fAdE tO bLuE is H.M. Jones‘ prequel to mOnOchrOme. Those of us who read Monochrome met the fascinating character Ishmael. This prequel gives us Ishmael’s back story and explains more about how the hellish world of Monochrome works. Monochrome is a creative metaphor for depression, specifically suicidal depression.
Ishmael’s childhood was filled with trauma and neglect. As the novel opens, he finds his mother’s body after she dies by a particularly gory suicide. He descends into a suicidal abyss, and finds himself in Monochrome.
Though my life was far less traumatic, like Ishmael, I was a suicidal young adult. What saved me, and what keeps Ishmael alive, was the fight to live. Fight depression. Fight those lies depression tells you.
mOnOchrOme by H.M. Jones is a blue cold scary fantasy world, a metaphor for depression, an infernal purgatory where the protagonist Abigail survives by paying for her basic needs with positive memories.
As Abigail struggles to leave Monochrome and return to her baby, she fights the despair of postpartum depression. She fights the lies depression convinces her are truths.
Monochrome is a powerful, compelling novel. I thoroughly enjoyed reading it as a work of fiction that told important truths about depression through the metaphor of Monochrome.
Depression lies. You matter. You have value. You are loved. Those you love are not better off without you. Fight the lies depression tells you. Fight and reach out for help. Call 911 or the National Suicide Prevention Lifeline at 1-800-273-TALK.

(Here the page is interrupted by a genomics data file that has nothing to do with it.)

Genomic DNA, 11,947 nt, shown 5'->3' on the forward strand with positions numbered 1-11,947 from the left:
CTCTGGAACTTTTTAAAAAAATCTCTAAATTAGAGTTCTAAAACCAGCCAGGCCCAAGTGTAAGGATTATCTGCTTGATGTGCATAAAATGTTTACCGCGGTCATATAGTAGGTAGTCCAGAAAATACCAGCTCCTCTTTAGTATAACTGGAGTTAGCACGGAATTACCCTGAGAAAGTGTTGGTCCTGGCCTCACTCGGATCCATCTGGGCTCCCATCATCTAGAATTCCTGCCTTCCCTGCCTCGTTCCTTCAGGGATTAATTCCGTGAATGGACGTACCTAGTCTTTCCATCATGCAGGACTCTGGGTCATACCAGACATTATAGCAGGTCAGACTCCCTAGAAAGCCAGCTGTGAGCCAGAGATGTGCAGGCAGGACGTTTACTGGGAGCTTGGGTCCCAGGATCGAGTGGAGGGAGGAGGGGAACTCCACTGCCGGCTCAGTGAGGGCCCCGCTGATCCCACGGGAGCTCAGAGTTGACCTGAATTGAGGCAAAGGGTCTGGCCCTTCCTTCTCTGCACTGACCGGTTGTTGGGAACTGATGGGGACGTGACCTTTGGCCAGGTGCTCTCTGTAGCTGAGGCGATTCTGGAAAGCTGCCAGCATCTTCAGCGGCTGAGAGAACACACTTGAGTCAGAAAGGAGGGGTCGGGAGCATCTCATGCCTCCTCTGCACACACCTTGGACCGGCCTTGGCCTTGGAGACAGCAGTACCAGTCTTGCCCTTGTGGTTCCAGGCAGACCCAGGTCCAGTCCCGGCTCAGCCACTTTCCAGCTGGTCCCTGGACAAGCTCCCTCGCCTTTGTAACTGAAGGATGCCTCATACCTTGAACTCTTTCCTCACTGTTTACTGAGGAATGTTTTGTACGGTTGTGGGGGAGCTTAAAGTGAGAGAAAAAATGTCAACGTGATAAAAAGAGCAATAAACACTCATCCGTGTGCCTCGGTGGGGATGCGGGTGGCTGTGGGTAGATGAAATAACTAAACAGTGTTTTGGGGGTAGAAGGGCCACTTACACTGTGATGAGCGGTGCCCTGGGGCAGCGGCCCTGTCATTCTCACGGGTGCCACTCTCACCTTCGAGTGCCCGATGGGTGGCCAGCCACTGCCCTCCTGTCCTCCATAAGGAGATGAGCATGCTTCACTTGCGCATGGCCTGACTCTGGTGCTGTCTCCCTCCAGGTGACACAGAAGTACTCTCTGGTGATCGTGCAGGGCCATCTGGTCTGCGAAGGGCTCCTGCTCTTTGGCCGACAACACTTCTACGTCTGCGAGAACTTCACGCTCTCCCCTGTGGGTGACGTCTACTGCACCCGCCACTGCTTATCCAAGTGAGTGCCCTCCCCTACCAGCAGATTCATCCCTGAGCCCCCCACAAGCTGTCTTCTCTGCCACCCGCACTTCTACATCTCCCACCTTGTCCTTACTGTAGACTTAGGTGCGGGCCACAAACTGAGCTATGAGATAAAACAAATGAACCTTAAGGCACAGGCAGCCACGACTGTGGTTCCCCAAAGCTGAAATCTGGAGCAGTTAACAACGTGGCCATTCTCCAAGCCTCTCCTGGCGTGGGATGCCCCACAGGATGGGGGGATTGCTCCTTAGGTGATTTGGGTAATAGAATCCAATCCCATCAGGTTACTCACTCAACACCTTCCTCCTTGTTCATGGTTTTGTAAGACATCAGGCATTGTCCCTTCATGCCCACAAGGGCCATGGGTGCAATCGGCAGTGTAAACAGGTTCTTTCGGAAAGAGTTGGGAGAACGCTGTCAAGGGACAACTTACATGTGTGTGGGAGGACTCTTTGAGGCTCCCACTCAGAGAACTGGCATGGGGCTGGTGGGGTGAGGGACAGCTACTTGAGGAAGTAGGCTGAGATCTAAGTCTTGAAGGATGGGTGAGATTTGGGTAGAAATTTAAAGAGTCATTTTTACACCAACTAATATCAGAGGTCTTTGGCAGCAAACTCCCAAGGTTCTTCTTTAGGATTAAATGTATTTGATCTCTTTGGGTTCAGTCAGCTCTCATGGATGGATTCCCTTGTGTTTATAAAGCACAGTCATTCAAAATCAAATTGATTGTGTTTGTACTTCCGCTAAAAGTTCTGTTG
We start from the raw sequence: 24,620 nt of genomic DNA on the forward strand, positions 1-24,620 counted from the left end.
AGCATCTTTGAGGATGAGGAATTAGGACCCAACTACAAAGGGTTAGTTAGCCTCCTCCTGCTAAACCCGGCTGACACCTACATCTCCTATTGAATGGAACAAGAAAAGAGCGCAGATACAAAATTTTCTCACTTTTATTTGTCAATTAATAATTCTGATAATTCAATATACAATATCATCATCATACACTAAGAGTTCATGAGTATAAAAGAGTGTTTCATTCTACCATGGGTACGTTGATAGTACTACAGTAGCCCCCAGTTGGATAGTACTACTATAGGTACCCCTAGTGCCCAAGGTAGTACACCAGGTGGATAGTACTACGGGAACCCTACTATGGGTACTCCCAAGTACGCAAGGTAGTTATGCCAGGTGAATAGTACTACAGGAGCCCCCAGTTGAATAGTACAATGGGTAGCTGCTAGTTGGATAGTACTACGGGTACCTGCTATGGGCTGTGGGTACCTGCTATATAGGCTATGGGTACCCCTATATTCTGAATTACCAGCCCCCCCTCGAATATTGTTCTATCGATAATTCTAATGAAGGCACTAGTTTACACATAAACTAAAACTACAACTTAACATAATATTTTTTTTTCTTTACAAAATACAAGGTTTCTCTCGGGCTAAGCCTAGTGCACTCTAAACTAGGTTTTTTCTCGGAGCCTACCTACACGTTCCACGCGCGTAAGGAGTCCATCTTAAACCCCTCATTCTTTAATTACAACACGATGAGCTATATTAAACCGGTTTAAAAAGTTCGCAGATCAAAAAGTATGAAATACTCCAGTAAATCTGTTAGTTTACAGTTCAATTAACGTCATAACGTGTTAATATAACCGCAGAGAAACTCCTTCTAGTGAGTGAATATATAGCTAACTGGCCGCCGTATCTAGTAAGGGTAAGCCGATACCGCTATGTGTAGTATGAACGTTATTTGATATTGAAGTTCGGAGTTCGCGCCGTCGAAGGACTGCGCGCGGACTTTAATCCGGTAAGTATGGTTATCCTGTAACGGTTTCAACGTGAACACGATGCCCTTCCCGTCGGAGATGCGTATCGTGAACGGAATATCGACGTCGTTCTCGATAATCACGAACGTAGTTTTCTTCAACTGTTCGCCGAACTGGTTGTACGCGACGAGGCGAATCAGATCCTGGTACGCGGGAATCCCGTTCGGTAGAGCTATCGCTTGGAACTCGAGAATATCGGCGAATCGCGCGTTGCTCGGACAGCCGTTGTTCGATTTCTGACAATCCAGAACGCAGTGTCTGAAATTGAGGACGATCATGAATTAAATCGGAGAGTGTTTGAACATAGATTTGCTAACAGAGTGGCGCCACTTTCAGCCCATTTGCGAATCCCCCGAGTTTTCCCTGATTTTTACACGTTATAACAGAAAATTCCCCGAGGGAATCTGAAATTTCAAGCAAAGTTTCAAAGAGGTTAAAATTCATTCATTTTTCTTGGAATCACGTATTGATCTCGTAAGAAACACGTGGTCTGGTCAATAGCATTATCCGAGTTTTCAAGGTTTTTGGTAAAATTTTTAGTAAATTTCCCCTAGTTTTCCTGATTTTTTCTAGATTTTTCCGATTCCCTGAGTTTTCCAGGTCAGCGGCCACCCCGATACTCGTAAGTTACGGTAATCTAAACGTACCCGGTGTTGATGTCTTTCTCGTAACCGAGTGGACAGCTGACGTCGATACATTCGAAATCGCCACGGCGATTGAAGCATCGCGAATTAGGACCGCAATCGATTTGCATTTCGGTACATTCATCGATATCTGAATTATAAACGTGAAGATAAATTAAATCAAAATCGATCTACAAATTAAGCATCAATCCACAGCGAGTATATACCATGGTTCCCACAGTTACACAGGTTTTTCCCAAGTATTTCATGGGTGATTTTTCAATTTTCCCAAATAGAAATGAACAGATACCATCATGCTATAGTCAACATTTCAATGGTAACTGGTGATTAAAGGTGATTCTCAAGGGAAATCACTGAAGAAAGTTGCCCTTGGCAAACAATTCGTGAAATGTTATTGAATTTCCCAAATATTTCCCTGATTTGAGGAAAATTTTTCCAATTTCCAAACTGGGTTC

You are not alone. I, too, have experienced the hell of severe suicidal depression. I’m thankful that I fought it and got the help I needed. Those I love, those who love me, are thankful, too.
Please Don’t Ask Me to Review Your Book
Recently I’ve written two book reviews, and am about to write one more. BUT, I do NOT consider myself a book reviewer, so PLEASE don’t ask me to review your book.
As a mental health writer, I have many online connections, authors whose writing is fueled by mental illness such as depression, anxiety, or bipolar disorder. My heart wants to reach out and support all mental health writers (all writers, poets and artists, for that matter), but I simply cannot.
I read far fewer blogs than I once did and very few mental health memoirs or novels, preferring to escape living with mental illness. Usually I read novels which do not involve the subject of mental health.
That said, I did read both mOnOchrOme and fAdE tO bLuE and thoroughly enjoyed them both.